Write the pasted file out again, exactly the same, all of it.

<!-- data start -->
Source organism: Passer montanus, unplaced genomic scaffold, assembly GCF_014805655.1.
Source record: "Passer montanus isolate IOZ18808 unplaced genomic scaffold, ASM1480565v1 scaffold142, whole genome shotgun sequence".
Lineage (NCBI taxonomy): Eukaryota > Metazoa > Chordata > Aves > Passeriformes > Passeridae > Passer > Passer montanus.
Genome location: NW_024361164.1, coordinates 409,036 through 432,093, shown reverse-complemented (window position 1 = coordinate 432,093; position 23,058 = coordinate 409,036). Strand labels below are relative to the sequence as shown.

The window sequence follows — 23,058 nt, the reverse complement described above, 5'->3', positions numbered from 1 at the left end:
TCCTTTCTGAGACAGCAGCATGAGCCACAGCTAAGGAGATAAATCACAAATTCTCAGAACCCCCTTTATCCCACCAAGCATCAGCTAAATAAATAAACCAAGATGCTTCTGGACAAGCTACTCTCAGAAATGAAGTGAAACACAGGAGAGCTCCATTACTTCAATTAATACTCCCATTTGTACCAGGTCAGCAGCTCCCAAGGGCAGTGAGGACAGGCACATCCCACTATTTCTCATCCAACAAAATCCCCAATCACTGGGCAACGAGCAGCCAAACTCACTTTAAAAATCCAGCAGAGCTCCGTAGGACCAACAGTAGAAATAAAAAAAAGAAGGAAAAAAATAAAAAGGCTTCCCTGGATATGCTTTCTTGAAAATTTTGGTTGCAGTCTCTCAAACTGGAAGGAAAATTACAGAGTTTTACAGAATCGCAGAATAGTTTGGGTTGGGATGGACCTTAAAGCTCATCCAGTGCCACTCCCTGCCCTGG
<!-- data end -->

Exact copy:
Source organism: Passer montanus, unplaced genomic scaffold, assembly GCF_014805655.1.
Source record: "Passer montanus isolate IOZ18808 unplaced genomic scaffold, ASM1480565v1 scaffold142, whole genome shotgun sequence".
Lineage (NCBI taxonomy): Eukaryota > Metazoa > Chordata > Aves > Passeriformes > Passeridae > Passer > Passer montanus.
Genome location: NW_024361164.1, coordinates 409,036 through 432,093, shown reverse-complemented (window position 1 = coordinate 432,093; position 23,058 = coordinate 409,036). Strand labels below are relative to the sequence as shown.

The window sequence follows — 23,058 nt, the reverse complement described above, 5'->3', positions numbered from 1 at the left end:
TCCTTTCTGAGACAGCAGCATGAGCCACAGCTAAGGAGATAAATCACAAATTCTCAGAACCCCCTTTATCCCACCAAGCATCAGCTAAATAAATAAACCAAGATGCTTCTGGACAAGCTACTCTCAGAAATGAAGTGAAACACAGGAGAGCTCCATTACTTCAATTAATACTCCCATTTGTACCAGGTCAGCAGCTCCCAAGGGCAGTGAGGACAGGCACATCCCACTATTTCTCATCCAACAAAATCCCCAATCACTGGGCAACGAGCAGCCAAACTCACTTTAAAAATCCAGCAGAGCTCCGTAGGACCAACAGTAGAAATAAAAAAAAGAAGGAAAAAAATAAAAAGGCTTCCCTGGATATGCTTTCTTGAAAATTTTGGTTGCAGTCTCTCAAACTGGAAGGAAAATTACAGAGTTTTACAGAATCGCAGAATAGTTTGGGTTGGGATGGACCTTAAAGCTCATCCAGTGCCACTCCCTGCCCTGG